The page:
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Title: Drinking Vessel
Location: Ottoman Turkey, Anatolia or the Balkans
Materials: silver, spun on a lathe and engraved, with chased detail
Dimensions: 12.5 x 11.8cm
Accession Number: MTW 312
The sub-globular body bears six circular medallions with plain borders knotting at the sides, above and below. All but one of these are filled with compositions of entire or split palmettes, some of them in the form of trees which, no doubt fortuitously, are somewhat reminiscent of the decoration of Sasanian silver. The split-palmette motifs are more coarsely executed than those found in Qur’anic illumination of the period of the reign of Bayezid II (886–918 AH/ 1481–1512 AD), but they are closely related to the decoration of blue-and-white pottery also attributed to that period; the rib at the shoulders, which seems to derive from the luting band of pottery vessels, suggests that they may well be copied from ceramics. The remaining medallion contains a deer-like animal with two different horns, one of a unicorn and one of a stag. Above it is a crouching rabbit, while the stylized trees below include a cypress. The backgrounds are ring-punched.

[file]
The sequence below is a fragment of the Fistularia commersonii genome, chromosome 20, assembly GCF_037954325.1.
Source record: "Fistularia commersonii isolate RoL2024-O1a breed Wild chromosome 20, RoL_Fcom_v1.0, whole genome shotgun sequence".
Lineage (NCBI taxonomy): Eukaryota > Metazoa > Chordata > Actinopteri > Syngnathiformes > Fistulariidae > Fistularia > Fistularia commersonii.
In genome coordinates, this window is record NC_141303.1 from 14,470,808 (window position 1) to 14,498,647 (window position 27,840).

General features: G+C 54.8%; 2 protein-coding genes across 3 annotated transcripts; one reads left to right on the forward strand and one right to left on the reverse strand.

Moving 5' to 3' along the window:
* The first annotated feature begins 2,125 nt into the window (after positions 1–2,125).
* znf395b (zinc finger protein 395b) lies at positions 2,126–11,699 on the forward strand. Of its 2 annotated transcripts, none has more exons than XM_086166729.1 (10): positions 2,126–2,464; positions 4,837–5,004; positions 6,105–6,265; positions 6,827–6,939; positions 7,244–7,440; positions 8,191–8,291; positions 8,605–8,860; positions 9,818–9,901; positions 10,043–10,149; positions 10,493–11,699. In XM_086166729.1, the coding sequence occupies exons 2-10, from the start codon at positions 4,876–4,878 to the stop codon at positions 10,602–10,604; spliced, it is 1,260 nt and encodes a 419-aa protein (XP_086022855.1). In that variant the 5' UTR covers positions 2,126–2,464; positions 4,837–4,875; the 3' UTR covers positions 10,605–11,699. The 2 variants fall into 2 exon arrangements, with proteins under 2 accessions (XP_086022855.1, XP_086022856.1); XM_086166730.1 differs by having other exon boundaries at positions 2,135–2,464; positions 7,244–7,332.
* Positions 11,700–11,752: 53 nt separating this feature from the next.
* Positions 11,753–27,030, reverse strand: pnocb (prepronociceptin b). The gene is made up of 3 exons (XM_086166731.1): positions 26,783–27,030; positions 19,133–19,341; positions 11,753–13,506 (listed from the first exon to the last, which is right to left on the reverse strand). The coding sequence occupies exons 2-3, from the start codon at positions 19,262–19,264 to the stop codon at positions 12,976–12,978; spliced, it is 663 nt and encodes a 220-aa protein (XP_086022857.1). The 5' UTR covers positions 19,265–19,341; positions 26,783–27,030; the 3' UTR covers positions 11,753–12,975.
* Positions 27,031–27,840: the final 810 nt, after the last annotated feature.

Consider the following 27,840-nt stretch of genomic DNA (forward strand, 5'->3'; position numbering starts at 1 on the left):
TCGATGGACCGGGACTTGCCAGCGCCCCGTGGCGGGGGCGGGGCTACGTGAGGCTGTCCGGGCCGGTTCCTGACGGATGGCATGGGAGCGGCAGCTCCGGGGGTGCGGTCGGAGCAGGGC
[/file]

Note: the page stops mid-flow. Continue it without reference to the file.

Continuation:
Many silver vessels such as this are stamped with the tughras (calligraphic signatures) of Bayezid II (r 1481–1512) or Selim I (r 1512–1520) but hoards excavated in Hungary suggest they were probably made throughout the 16th century. Their decoration varies considerably and it is highly probable that they were made in provincial as well as metropolitan workshops. The present piece is interesting not only on account of its figural ornament but also because it is apparently the only one of the group not to bear a stamped tughra. The Ottoman practice of stamping silver with a tughra does not appear to pre-date the reign of Bayezid II and its absence here may or may not be chronologically significant.
J.M. Rogers, The Arts of Islam. Masterpieces from the Khalili Collection, London 2010, cat.228, p.190–91.